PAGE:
What You Need to Know about Orangeburg Pipe

New sewer pipe installation

In some cases, problems with your sewer line are due to poor construction, flushing the wrong things down the drains, or issues with the sewer line material itself. Homes of a certain age may be more likely to have sewer issues or a water leak in Sacramento simply because of the materials they were constructed with. Orangeburg pipe is one type of pipe that was used for a period of time beginning in the 1940s. Unfortunately, this type of pipe doesn’t last as long as many other materials, so if you suspect your sewer line has Orangeburg pipe, here’s what you need to know.

History of Orangeburg Pipes

Orangeburg pipe got its name from the town in New York that it was manufactured in rather than the pipe color. At the height of World War II, cast iron and steel were in high demand, so as part of the war effort, Orangeburg pipe was created by the Fiber Conduit Company and used as an alternative for sewer lines. It’s a bituminous fiber pipe that’s made from wood pulp and pitch with asphalt all pressed together. In essence, the pipe is like thick tar paper. Although the intentions behind Orangeburg were good, the results didn’t quite meet the expectation that the pipes could last 50 years.

Orangeburg Pipe Issues

Of course, the most obvious problem with this type of pipe is that it’s basically made of paper, and paper absorbs water. This results in the pipe losing its shape due to the moisture running through the pipes as well as the pressure of the soil surrounding the pipe. The pipe can even close off because of the layers that begin to peel away. In addition to dealing with potential blockages from the pipe deterioration itself, the pipe is susceptible to further damage from tree roots that can easily penetrate the weakened pipe and break it into pieces.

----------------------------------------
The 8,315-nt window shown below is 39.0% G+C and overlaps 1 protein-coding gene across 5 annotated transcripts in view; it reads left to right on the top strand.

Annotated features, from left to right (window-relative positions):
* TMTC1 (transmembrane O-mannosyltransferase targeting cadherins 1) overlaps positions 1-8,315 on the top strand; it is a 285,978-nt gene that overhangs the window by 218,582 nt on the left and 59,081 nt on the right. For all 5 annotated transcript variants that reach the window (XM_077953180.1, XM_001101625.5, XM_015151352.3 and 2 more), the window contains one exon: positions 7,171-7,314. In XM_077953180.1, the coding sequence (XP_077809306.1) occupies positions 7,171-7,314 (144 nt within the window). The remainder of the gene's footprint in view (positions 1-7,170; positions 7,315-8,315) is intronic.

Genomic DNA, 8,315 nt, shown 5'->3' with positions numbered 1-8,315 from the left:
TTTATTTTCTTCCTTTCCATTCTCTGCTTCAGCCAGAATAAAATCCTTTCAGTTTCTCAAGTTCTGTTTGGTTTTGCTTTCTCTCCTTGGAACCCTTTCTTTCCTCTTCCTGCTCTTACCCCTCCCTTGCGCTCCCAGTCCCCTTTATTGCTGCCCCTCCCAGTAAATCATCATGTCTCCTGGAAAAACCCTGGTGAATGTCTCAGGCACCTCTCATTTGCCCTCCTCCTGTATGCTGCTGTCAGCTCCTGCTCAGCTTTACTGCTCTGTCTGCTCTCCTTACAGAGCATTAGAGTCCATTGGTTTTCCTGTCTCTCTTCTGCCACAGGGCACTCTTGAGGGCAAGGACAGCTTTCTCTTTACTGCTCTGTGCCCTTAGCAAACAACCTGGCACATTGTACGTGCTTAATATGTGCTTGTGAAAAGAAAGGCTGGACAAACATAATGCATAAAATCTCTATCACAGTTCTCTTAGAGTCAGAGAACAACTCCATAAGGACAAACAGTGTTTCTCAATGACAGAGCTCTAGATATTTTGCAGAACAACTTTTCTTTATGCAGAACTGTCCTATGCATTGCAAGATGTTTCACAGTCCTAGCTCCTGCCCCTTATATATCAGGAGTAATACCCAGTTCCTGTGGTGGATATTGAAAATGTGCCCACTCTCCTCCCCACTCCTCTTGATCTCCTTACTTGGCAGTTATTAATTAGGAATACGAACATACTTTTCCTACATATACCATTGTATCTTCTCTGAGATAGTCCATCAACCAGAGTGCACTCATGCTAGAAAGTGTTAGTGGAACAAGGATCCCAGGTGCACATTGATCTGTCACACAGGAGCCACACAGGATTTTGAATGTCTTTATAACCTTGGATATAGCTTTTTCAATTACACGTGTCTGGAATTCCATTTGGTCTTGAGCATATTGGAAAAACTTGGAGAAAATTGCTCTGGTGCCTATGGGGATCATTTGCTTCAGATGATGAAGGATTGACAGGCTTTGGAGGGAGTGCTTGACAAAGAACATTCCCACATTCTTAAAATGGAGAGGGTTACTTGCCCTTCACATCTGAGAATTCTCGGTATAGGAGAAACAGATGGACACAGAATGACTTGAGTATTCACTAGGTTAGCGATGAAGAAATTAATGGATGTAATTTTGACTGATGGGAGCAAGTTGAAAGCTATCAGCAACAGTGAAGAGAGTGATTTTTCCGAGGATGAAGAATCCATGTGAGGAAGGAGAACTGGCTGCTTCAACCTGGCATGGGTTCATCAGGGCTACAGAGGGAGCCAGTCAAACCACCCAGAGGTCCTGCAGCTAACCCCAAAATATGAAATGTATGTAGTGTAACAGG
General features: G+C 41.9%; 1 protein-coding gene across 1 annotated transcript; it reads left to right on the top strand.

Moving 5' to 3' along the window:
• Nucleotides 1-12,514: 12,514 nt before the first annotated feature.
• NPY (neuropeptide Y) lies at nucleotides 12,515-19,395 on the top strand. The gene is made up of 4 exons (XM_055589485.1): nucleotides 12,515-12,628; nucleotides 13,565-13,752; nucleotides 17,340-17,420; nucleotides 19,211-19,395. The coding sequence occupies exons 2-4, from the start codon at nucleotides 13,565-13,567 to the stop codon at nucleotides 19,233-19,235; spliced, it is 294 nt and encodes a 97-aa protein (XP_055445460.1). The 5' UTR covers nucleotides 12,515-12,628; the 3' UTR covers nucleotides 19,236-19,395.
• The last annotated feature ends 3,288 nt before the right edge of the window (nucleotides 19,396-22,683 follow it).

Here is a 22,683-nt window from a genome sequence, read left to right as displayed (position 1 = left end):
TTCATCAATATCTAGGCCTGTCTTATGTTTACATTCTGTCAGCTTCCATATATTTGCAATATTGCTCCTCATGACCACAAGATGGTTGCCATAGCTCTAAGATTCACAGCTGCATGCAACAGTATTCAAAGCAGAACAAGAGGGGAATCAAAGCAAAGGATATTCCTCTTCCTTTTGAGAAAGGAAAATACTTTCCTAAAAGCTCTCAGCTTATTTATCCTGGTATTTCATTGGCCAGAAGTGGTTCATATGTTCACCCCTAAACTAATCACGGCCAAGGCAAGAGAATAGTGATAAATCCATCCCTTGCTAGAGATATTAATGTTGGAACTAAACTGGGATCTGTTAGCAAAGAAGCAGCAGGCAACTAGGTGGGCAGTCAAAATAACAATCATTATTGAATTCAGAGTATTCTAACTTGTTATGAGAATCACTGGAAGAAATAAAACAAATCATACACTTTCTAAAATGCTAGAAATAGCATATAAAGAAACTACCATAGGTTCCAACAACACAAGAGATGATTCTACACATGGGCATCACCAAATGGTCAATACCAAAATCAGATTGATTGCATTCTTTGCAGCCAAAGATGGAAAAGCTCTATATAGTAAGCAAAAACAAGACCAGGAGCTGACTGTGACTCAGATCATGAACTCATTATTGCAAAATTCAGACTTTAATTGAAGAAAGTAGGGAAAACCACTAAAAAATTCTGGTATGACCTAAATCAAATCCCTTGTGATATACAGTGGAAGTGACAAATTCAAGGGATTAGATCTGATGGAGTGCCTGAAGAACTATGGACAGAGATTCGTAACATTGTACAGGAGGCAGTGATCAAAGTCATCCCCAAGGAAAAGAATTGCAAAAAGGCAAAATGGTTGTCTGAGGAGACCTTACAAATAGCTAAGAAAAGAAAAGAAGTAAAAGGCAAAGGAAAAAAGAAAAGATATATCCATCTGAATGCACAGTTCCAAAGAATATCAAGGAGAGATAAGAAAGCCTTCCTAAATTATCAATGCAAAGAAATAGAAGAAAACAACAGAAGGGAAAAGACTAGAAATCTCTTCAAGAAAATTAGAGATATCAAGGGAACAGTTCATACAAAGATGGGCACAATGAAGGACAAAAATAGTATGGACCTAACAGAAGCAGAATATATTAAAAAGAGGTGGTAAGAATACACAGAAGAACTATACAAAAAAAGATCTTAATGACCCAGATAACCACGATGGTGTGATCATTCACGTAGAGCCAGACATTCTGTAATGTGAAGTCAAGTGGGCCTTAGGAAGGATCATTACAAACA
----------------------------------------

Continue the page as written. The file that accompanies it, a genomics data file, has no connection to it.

Determining if Your Home Has Orangeburg Pipe

Orangeburg pipe was used as a standard pipe material for a few decades. It started being installed in 1940 and was used in homes into the 1970s. That means that if your home was built during this time period, there’s a good chance Orangeburg pipes were used for the sewer. These pipes typically begin to deteriorate after 30 years, so if you do have them, there’s a good chance you’ve noticed issues. Frequent clogs of the main sewer line are common, and you may even see indentations in the yard where the pipe is deteriorating.

Other Signs of Pipe Failure

In addition to frequent clogs and lawn indentations, you’ll see other signs of Orangeburg pipe deterioration. You’ll probably experience a decrease in water pressure, sudden increases in your water bill, mold problems, or the smell of sewage in your house. If you notice these signs, you’ll need a professional to do a camera inspection and determine if you need water leak repair as well.

Addressing Failing Orangeburg Pipe

If you learn for certain that you have a failing Orangeburg sewer line, the best option is to have the entire line replaced. In most cases, the pipe has deteriorated past the point of possible repairs. Fortunately, replacing your sewer line doesn’t always require excavation. Trenchless sewer line replacement may be an option as well.  To learn more about trenchless sewer line replacement or for help with a water line leak in Sacramento, CA, contact Bullseye Leak Detection, Inc., today.